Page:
Broker Price Dillema - Posted by Dan

Posted by Karen - TX on February 28, 2002 at 17:24:32:

I knew some of the Brokers were using unique angles to garner greater profits, but wasn’t sure how they were doing it. (Now past conversations I have had with some of these Characters makes sense!)

Broker Price Dillema - Posted by Dan

Posted by Dan on February 28, 2002 at 06:39:54:

I’m trying to buy a repo doublewide and have called two brokers about cost. Its a double wide 28x48 1997 Holly and one broker says $14000, the other $22000. What gives, and how do I find out what bank owns it and what is the true balance owed???

Re: Broker Price Dillema - Posted by Tony-VA

Posted by Tony-VA on February 28, 2002 at 10:00:26:

Buying Repo’s through Brokers may not be as clean as buying it straight from the finance company that got it back but with all the repo’s coming on the market, the Broker’s are getting more and more of the listings.

The Broker’s may vary on price based upon their hopes for commission (though the disparency you mention almost leads me to believe they were looking at different listings).

I have not purchased repo’s via Brokers but would not hesitate to approach it the same way I did when I bought them straight from the finance company.

Drive by the home and get an idea what you might pay for it Lonnie style.

The way I figure price is I don’t care what the bank was owed, that’s what got them in trouble in the first place. I will only pay what I think I can make money on (and be worth my effort).

Sometimes you can come in really low ball and snag a great deal but I would think that the Broker’s commission would make this less likely (but who knows).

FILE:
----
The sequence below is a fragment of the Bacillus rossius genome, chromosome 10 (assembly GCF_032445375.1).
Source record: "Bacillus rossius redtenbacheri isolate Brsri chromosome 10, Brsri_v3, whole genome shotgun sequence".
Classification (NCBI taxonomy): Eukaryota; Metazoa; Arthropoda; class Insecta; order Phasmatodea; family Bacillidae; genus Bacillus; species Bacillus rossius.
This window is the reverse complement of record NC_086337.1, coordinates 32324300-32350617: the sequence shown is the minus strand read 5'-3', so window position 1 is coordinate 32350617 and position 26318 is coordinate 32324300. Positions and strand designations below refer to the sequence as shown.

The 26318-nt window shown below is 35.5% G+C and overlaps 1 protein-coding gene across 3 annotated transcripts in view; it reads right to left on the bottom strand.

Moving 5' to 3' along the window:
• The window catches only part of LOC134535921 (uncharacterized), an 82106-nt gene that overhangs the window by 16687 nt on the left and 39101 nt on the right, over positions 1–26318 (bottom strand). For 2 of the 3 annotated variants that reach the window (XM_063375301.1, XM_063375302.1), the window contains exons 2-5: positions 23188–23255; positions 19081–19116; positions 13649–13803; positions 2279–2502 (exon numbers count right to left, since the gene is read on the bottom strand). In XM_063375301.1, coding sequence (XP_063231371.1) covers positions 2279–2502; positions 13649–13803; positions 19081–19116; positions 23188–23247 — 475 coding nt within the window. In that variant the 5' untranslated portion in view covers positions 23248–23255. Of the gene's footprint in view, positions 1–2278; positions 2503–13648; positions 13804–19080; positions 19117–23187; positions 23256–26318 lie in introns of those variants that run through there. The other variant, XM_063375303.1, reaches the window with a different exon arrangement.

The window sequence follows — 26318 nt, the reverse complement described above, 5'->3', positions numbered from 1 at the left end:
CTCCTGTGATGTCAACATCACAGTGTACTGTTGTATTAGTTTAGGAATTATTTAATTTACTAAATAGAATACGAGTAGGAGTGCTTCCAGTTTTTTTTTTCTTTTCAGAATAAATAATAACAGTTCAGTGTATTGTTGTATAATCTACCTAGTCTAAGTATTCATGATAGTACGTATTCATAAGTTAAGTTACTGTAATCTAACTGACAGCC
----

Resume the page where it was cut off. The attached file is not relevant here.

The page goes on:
Take a stab at a price. Do a little homework. Find out how much the bank owes the park (they usually get quite a few months behind in lot rent on repo’s). You will want to make sure that rent is paid before you get the home. Either calculate it into the offer price or word it in your offer (don’t let on that you know how much is owed).

Repo bids are all business, little emotion. You won’t negotiate the traditional Lonnie way. Just set a price that you are happy with and fax it off (or meet with the Broker). They may counter so take that into consideration.

Rules are the same no matter what. Make your money going into the deal or walk away.

Best Wishes,


Re: Broker Price Dillema - Posted by Sean(WA)

Posted by Sean(WA) on February 28, 2002 at 16:34:29:

The reason for the two different prices is that broker/dealers can sell the home for the listed price that the finance company has given and earn a straight commission,usually 10 or 15 percent or they can qoute any price that they see fit and hope to snag a potential buyer (in this case you).
Once you write up the deal they pay the wholesale price they negotiated from the lender and then sell to you for a marked up price.
Example: Price listed at $25,000.00 throught Conseco, dealer shows you the home and puts you in contact with the lender and recieves $2,500.00 commission for helping them sell the home.
Second scenario is: Dealer shows you the home for $33,000.00 but in the meantime has negotiated a cashout wholesale price of $19,000.00 from the lender thereby pocketing $14,000.00 cash from the deal.After you write up the deal they send a check to the lender for the title and then get you conventional financing.
The reason why not every dealer does this and the reason why you are recieving different pricing is that not every dealer has the ability to put up the cash and therefore has to settle for just the commission.So that is probably the reasons for the different numbers that you are hearing about. My advice would be to go directly to the lender and bypass both of the dealers altogether. Any time there is a middleman he is taking some of your profits you can guarentee it. Find out who the lender is from talking to the park manager and then look up their site online.
Best Regards,
Sean B